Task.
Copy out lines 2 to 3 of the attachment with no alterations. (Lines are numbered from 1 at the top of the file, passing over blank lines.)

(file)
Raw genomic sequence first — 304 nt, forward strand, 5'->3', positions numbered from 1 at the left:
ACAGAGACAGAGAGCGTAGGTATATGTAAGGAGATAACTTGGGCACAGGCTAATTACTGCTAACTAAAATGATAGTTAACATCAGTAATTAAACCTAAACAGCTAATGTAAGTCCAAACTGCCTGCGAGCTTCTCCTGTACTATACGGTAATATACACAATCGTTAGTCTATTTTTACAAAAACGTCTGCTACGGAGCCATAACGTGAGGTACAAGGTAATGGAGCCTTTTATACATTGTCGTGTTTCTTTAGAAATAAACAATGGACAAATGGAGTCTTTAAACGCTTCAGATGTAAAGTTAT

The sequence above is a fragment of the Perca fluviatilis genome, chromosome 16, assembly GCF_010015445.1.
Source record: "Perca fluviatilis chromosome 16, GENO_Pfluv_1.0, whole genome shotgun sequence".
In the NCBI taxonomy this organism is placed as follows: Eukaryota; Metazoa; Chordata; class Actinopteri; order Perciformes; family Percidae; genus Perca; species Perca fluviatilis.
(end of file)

ACAGAGACAGAGAGCGTAGGTATATGTAAGGAGATAACTTGGGCACAGGCTAATTACTGCTAACTAAAATGATAGTTAACATCAGTAATTAAACCTAAACAGCTAATGTAAGTCCAAACTGCCTGCGAGCTTCTCCTGTACTATACGGTAATATACACAATCGTTAGTCTATTTTTACAAAAACGTCTGCTACGGAGCCATAACGTGAGGTACAAGGTAATGGAGCCTTTTATACATTGTCGTGTTTCTTTAGAAATAAACAATGGACAAATGGAGTCTTTAAACGCTTCAGATGTAAAGTTAT

The sequence above is a fragment of the Perca fluviatilis genome, chromosome 16, assembly GCF_010015445.1.